Cyber Insurance News February 2019

By John Catibog
Last Update – Feb 12, 2019
Reading – 3 mins

In the February edition of Cyber Insurance related news we look at:


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Any comments and opinions on this blog is NOT ADVICE.  They are the personal opinions of the author only.  They may not be shared by any company or organisations associated with the author or INDAGARD.

Australian Parliament targeted by cyber-hack attempt

The Australian Parliament was hit by a cyber-attack where an unknown hacker tried to gain access to the system, following which the passwords on the parliamentary computing network were reset.

WPML breach - importance of cyber insurance

There is no proof of any of the data being accessed or stolen and it doesn’t seem like any of the government department has been targeted. Also, there aren’t any proofs suggesting that the attack was done to influence or interrupt parliament or to control electoral or political processes.

The government had immediately identified the breach at its earlier stage and acted quickly to take the necessary actions to prevent any data leakage. The parliament network is mainly used by the MPs and the staffs to store their emails along with the other data. All the passwords were reset as a precautionary measure.

The opposition Labor Party leader Bill Shorten commented that the attack on parliament must be considered as a wakeup call, and that what happened now must be a part of something bigger. A lot of data is being provided to several companies and it is important to take necessary steps to protect the data.

How secure is your business when it likely does not invest as many resources into cybersecurity as a large organisation like the Australian Government?

In the recent years, Australian government systems has been targeted frequently just like any other country. Since 2012, the Department of Parliamentary Services that supports various functions of the Australian Parliament has taken considerable progress in increasing the cyber defenses for the Australian Parliament House computer networks.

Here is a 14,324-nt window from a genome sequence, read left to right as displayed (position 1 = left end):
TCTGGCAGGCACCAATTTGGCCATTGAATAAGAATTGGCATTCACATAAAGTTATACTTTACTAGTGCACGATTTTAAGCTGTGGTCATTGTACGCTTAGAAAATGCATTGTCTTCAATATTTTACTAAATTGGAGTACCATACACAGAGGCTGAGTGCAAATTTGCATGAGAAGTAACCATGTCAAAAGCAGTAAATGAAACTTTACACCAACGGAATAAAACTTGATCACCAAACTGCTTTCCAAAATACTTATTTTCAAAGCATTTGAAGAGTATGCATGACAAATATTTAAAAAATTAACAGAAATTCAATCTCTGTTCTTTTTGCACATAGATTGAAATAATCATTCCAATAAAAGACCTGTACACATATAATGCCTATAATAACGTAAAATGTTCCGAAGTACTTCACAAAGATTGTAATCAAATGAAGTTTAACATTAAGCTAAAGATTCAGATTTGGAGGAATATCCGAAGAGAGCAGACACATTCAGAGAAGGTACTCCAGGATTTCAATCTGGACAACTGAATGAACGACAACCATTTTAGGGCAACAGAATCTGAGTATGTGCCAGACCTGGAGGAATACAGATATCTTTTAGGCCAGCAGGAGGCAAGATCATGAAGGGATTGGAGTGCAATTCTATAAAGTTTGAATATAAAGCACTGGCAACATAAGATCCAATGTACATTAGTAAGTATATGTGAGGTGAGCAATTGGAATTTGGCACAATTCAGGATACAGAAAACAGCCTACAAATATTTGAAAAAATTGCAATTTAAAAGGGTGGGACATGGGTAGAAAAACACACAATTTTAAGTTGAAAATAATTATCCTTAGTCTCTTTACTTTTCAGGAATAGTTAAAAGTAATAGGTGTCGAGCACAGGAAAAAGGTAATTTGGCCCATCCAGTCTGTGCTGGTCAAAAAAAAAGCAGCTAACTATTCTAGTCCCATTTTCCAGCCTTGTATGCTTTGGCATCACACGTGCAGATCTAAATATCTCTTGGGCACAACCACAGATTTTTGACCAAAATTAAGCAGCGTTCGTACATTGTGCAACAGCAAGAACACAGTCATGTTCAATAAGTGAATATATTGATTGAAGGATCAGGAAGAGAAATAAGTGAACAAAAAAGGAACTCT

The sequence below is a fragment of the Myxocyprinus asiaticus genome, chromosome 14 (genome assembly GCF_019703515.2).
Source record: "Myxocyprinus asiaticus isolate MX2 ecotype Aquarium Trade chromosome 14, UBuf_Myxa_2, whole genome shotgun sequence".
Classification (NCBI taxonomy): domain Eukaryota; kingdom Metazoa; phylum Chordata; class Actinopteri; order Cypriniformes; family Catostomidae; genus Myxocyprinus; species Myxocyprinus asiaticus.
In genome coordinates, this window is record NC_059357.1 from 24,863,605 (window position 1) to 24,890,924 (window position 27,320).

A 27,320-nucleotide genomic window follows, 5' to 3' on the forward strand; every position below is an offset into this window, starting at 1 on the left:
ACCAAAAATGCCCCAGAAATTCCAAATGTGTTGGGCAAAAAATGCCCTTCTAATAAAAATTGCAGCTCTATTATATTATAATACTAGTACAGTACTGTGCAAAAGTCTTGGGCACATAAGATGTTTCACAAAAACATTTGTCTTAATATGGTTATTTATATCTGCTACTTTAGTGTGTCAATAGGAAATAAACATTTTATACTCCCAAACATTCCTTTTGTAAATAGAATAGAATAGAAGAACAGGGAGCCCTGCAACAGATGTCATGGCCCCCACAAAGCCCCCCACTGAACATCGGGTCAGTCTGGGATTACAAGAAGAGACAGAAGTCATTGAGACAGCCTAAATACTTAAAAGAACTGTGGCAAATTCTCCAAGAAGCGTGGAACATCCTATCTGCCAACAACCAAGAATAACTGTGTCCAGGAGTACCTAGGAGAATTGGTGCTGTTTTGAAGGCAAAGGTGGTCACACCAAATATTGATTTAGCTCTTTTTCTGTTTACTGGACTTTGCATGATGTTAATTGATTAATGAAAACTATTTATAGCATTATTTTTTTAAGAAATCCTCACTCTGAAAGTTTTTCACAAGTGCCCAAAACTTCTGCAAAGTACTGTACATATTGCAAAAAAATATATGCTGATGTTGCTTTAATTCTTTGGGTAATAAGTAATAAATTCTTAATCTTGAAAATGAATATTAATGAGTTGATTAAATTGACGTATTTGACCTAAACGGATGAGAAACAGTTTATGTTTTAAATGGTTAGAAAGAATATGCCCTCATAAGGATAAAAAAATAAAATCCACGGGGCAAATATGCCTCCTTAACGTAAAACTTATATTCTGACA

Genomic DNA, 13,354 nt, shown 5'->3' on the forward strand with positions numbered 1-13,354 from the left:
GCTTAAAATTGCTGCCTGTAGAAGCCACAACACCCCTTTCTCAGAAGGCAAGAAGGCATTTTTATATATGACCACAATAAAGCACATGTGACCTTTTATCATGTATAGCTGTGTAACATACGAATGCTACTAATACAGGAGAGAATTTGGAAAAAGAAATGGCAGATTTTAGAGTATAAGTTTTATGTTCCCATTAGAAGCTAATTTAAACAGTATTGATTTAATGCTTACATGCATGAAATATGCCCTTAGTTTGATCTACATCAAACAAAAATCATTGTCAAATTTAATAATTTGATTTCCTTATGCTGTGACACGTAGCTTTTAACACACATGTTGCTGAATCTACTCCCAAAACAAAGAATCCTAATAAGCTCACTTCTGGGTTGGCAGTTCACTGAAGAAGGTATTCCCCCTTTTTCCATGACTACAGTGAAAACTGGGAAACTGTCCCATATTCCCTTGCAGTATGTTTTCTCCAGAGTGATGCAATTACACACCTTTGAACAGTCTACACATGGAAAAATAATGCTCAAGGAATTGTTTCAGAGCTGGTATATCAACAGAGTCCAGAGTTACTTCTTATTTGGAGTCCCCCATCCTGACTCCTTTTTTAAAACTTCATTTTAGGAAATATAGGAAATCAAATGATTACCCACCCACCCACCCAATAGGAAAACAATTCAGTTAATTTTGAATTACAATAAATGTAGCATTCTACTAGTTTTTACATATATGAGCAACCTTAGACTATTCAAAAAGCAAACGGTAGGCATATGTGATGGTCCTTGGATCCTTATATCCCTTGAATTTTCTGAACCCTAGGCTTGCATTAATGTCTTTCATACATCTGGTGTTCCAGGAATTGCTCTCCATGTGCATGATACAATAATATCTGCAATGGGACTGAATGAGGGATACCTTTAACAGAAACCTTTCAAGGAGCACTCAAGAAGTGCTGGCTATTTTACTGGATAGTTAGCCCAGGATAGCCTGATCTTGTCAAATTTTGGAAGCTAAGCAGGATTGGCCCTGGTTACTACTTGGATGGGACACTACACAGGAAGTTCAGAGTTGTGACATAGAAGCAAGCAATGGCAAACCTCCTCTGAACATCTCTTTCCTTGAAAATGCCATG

According to the local cyber experts, a foreign government is presumed to be behind the attack, possibly China. This might be due to the upcoming elections or other political processes in the country by China. In order to try such an attack, it requires huge resources, so it is supposed to be a state actor.

Since 2017, the relations with China have collapsed when Canberra accused Beijing of interfering in its domestic affairs and Australia had been cautious of China after that. There were reports that Australia cancelled the visa of a famous Chinese businessman and it was just few months back that the Chinese telecom company Huawei Technologies were banned from Australian 5G broadband network.

Currently further information regarding the attack is not available. However, investigation process is going on with the relevant security agencies and at present their main concern is to secure the network and protect the users. Any updates will be provided to the members, senators and media as soon as it is available.

Sources: The Guardian, CNN